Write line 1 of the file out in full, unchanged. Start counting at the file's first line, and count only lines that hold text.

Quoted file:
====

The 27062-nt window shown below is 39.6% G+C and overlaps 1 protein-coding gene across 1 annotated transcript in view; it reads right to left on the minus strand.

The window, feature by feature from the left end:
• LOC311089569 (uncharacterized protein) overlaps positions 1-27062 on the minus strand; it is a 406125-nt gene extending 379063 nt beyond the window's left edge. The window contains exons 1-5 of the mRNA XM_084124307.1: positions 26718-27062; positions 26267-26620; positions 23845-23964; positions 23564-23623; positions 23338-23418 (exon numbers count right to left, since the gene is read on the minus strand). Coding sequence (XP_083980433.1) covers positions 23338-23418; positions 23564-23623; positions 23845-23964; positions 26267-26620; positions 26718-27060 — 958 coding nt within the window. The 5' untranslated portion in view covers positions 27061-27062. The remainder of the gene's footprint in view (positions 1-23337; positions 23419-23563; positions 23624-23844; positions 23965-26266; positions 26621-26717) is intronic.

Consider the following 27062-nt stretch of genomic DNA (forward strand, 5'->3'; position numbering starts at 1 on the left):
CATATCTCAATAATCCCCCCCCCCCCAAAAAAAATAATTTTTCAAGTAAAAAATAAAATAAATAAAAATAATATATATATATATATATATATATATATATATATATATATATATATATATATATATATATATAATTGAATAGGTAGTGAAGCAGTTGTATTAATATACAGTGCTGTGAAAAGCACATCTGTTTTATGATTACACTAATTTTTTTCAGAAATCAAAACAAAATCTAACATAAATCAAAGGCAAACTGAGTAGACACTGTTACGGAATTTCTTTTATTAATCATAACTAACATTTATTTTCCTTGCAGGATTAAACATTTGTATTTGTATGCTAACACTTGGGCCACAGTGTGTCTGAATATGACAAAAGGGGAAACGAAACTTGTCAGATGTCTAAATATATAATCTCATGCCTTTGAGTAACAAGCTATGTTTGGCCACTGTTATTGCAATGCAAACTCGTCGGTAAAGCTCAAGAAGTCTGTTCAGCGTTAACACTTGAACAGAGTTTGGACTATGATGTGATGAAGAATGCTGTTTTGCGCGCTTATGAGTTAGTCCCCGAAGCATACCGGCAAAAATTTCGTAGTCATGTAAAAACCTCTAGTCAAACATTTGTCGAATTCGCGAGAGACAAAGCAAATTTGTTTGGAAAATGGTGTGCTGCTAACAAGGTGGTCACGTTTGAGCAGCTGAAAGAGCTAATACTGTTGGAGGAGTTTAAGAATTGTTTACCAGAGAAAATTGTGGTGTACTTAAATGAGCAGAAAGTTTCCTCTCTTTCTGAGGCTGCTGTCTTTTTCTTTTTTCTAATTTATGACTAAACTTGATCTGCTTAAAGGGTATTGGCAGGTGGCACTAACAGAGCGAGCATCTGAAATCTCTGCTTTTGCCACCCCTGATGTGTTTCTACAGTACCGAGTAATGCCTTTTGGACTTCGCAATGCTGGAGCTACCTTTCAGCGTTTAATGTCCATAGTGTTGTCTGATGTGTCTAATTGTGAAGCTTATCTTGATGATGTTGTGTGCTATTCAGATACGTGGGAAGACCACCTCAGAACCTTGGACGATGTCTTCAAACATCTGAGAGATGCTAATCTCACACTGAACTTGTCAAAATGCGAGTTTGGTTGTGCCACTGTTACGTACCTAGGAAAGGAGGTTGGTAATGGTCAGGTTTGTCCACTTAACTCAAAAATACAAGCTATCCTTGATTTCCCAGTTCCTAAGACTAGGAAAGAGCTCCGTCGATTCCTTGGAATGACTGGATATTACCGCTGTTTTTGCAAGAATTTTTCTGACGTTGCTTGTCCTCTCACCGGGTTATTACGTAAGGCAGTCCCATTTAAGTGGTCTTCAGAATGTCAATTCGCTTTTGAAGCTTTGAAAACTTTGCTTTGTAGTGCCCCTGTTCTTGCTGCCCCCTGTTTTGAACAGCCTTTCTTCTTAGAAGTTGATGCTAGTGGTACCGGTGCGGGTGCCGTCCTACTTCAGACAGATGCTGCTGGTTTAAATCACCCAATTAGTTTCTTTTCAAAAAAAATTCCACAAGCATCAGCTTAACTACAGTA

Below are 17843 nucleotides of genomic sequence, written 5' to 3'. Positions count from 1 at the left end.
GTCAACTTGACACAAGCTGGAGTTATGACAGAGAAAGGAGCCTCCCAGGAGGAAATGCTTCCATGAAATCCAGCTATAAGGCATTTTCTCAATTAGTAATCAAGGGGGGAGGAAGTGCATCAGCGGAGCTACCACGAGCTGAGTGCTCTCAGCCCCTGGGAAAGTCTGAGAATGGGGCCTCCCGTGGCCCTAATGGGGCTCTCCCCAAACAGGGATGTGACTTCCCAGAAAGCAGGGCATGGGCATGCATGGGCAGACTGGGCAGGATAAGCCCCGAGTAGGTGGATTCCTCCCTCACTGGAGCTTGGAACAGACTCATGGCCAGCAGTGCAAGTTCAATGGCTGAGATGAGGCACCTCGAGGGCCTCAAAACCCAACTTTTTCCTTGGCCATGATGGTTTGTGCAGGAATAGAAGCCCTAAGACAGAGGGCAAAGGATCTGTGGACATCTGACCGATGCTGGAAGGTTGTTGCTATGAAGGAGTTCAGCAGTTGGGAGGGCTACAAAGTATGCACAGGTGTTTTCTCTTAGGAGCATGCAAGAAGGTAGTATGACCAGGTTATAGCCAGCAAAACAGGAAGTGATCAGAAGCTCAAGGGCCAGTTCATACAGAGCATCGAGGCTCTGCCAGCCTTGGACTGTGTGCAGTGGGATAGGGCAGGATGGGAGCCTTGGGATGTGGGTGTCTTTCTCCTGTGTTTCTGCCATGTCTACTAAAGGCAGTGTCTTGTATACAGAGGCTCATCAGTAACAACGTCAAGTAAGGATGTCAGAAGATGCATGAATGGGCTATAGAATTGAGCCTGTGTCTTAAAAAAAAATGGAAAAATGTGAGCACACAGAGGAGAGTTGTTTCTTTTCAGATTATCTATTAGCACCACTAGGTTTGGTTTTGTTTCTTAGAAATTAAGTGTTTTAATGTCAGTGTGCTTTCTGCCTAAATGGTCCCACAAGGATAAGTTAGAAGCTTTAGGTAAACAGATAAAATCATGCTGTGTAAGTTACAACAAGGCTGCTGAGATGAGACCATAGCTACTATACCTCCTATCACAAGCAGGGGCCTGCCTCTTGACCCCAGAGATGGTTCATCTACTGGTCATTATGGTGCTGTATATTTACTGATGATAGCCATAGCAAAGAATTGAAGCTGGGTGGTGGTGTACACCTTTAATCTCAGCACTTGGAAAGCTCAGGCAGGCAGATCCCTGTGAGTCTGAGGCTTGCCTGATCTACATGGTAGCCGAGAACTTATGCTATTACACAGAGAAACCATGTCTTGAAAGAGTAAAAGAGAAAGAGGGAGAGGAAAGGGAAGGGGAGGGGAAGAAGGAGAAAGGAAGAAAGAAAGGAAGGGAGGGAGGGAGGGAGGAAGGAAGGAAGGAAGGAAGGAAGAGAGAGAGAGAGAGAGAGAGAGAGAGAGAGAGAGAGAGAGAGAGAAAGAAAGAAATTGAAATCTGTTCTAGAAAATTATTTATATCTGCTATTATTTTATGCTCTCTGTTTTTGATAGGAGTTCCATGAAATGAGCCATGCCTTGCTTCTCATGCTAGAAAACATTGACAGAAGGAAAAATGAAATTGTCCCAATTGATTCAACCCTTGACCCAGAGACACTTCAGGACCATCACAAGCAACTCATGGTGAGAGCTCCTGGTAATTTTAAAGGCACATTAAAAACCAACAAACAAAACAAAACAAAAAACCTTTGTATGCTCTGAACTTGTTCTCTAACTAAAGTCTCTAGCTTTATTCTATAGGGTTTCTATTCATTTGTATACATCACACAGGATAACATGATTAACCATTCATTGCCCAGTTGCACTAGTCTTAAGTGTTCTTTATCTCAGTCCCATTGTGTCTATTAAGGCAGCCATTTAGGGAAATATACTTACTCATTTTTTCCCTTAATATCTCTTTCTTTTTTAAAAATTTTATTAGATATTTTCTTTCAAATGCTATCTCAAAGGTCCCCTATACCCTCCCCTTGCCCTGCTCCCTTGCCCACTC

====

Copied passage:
The 27062-nt window shown below is 39.6% G+C and overlaps 1 protein-coding gene across 1 annotated transcript in view; it reads right to left on the minus strand.